January 15, 1998 in City

County Commissioner Harris Says He’ll Seek A Second Term

By The Spokesman-Review
 

Saying he doesn’t want to break up “the best board of county commissioners I ever saw,” Phil Harris announced Wednesday he’d like to serve Spokane County residents for four more years.

“Or more. Who knows?” Harris, 62, told supporters during a news conference at the Ridpath Hotel.

Harris is a former Air Force master sergeant and Boy Scout executive who capitalizes on his folksy mannerisms.

He was elected to the board in 1994. Four years earlier, he lost a close race to incumbent Commissioner Pat Mummey.

His term expires at the end of this year.

Harris took credit for helping curb crime, noting that commissioners have put more sheriff’s deputies on the streets and that he has supported Prosecuting Attorney Jim Sweetser’s requests for more money to handle cases.

Martin Hall, a regional juvenile detention center at Medical Lake, is a cost-effective deterrent to crime, said Harris, who supported construction of the $5 million center over the objections of Commissioner John Roskelley and then-Commissioner Steve Hasson.

The hall fits Harris’ concept of what jail should be, although it falls short of his 1995 call for chain gangs of county inmates.

“There’s no TV sets; there’s no basketball courts. You go to school and learn or you write letters to loved ones … or you sit in your cell,” Harris said. “Kids don’t want to go back.”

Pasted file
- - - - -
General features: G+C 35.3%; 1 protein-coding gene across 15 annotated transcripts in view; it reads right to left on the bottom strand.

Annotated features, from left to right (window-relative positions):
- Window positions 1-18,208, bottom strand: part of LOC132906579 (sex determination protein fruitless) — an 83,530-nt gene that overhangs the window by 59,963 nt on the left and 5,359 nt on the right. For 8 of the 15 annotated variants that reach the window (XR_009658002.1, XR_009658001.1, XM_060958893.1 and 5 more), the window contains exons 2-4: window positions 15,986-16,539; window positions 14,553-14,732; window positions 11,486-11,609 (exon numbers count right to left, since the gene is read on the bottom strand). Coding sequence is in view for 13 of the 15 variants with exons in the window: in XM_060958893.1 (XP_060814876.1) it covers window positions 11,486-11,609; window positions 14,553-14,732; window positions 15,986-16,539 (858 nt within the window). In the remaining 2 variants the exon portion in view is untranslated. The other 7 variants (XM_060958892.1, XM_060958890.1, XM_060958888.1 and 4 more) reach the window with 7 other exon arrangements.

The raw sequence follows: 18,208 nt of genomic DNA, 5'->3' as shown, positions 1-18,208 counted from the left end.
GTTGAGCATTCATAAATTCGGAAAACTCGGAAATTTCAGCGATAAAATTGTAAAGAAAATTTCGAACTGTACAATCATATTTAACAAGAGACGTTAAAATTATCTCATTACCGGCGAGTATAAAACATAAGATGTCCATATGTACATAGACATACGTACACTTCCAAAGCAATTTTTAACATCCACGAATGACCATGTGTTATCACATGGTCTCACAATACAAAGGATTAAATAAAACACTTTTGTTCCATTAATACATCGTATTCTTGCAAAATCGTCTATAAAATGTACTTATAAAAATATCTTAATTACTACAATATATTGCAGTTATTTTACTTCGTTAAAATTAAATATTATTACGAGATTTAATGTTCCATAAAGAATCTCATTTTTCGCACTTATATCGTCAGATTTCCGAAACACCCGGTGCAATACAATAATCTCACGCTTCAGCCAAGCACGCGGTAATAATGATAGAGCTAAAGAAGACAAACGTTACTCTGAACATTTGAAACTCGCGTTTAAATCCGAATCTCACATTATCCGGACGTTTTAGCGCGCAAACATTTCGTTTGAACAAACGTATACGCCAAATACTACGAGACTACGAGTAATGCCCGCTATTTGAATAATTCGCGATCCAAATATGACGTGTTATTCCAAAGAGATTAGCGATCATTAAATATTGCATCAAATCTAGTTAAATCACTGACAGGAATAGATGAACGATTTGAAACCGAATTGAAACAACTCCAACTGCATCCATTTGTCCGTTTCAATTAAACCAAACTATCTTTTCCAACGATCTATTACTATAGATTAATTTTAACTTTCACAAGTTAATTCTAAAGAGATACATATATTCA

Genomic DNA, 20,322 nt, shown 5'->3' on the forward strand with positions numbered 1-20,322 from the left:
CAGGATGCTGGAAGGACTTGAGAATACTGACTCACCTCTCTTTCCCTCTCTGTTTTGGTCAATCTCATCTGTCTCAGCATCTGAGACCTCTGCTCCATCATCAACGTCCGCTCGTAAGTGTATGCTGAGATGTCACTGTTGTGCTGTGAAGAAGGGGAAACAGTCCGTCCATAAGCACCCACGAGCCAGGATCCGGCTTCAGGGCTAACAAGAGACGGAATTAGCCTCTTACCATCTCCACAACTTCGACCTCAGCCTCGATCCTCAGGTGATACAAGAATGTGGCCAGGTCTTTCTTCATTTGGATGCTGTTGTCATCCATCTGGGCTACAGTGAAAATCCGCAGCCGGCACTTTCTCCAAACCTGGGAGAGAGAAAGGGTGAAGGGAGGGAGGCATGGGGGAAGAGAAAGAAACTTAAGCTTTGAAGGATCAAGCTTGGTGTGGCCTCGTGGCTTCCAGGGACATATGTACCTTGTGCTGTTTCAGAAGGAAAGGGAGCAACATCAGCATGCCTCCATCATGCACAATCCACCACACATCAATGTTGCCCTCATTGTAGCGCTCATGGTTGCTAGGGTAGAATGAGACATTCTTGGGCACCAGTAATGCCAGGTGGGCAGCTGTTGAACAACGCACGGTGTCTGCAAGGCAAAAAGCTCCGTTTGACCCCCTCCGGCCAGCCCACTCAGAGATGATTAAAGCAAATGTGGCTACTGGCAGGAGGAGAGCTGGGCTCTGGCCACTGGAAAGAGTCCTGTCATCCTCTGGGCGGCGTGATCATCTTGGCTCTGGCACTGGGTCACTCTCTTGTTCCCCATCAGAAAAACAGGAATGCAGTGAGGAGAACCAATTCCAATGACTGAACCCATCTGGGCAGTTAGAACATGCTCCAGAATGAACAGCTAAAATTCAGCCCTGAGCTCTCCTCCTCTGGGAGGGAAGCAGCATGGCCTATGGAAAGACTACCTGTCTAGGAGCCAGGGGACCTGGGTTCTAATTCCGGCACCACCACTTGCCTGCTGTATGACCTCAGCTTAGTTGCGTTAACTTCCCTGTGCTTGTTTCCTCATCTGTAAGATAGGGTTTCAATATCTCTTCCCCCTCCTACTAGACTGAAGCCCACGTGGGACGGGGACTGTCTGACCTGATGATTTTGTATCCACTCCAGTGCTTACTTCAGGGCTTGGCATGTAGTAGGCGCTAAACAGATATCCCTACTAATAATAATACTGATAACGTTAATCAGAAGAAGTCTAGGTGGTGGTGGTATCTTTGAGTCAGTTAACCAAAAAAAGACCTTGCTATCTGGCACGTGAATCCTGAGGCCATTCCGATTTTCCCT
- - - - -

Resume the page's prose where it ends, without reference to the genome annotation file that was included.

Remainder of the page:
Harris also said the county is on far better financial footing than when he took office. One sign is an emergency fund that has grown from about $500,000 to $4.4 million.

He was careful to share the glory with his colleagues, fellow Republican Kate McCaslin and Democrat Roskelley.

Saving money “is easier with the current board … than it was when I first came into office,” he said. “The tax-and-spend mentality has just about gone away.”

Harris predicted the county will be able to cut taxes soon and will have money for “nice-to-have” services rather than just necessities.

Harris predicted it will cost $85,000 to run for office. He has raised $12,000 so far.

He encouraged fellow Republicans to run against him in the September primary, promising a positive campaign. But, he warned, “I intend to win.”

No Democrats or Republicans have announced intentions to challenge Harris. There is wide speculation he will face opposition from Democrat Jim Kolva, who lost a Spokane City Council race against Roberta Greene in 1995.

Kolva could not be reached for comment Wednesday.

, DataTimes ILLUSTRATION: Photo


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